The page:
Publisher description for Encountering the sacred in psychotherapy : how to talk with people about their spiritual lives / James L. Griffith, Melissa Elliott Griffith.

Bibliographic record and links to related information available from the Library of Congress catalog

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This book guides therapists in exploring the creative and healing possibilities in people's spiritual and religious experience, while countering ways it can do harm. James L. Griffith and Melissa Elliott Griffith integrate ideas from a range of therapeutic perspectives--as well as wisdom gleaned from over 20 years of work in the field--to help therapists listen and respond when spiritual or religious themes are invoked ask appropriate questions about beliefs, practices, and communities and work collaboratively to identify personally meaningful resources for change. Modeling an open, receptive stance, the book demonstrates ways to honor an individual's language, ideas, and traditions even in the absence of specific cultural knowledge or common traditions. Filled with evocative personal accounts and therapeutic dialogues, this is a compelling resource for novice and experienced clinicians alike.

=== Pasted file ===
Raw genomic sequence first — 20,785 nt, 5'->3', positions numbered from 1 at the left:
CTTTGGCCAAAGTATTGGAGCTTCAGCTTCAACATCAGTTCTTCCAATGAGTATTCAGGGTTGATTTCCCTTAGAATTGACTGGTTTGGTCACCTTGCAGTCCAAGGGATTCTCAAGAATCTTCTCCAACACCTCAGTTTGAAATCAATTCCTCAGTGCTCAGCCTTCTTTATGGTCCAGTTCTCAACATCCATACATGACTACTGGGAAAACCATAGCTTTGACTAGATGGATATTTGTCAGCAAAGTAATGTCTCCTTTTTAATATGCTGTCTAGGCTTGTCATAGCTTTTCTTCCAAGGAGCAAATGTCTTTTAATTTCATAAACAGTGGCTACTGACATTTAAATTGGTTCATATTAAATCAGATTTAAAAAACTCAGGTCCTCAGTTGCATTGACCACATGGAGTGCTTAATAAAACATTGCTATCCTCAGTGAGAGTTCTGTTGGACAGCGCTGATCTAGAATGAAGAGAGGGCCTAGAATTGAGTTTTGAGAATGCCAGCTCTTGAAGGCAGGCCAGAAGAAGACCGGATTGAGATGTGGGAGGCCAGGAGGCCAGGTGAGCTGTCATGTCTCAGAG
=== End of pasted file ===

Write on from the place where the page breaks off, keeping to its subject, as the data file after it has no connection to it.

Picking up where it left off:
Each chapter begins with a vivid case example that brings to life the ways spiritual experiences may color and illuminate the stories told in therapy, the language and metaphors used, and the meanings brought to key relationships and events. The authors demonstrate how spiritual practices or a relationship with a personal God can provide a primary avenue for therapeutic change, particularly when human relationships are absent, distant, or disrupted by trauma or loss. Narrative-informed approaches are applied to a wide variety of clinical situations, including helping people resolve relationship problems, treat psychiatric symptoms, and cope with medical illnesses. Topics discussed include whether and when to raise spiritual issues in therapy working with personal narratives about God helping people explore their relationships to individual, familial, and cultural belief systems using spiritual practices and rituals to promote healing and dealing with religious convictions that may be alienating or destructive.

This wise and compassionate book belongs on the shelves of therapists and counselors from a variety of backgrounds, including clinical psychology, psychiatry, family therapy, social work, pastoral counseling, and nursing. It will also serve as a text in graduate-level counseling and psychotherapy courses.

Library of Congress subject headings for this publication: Psychotherapy Religious aspects, Psychotherapy patients Religious life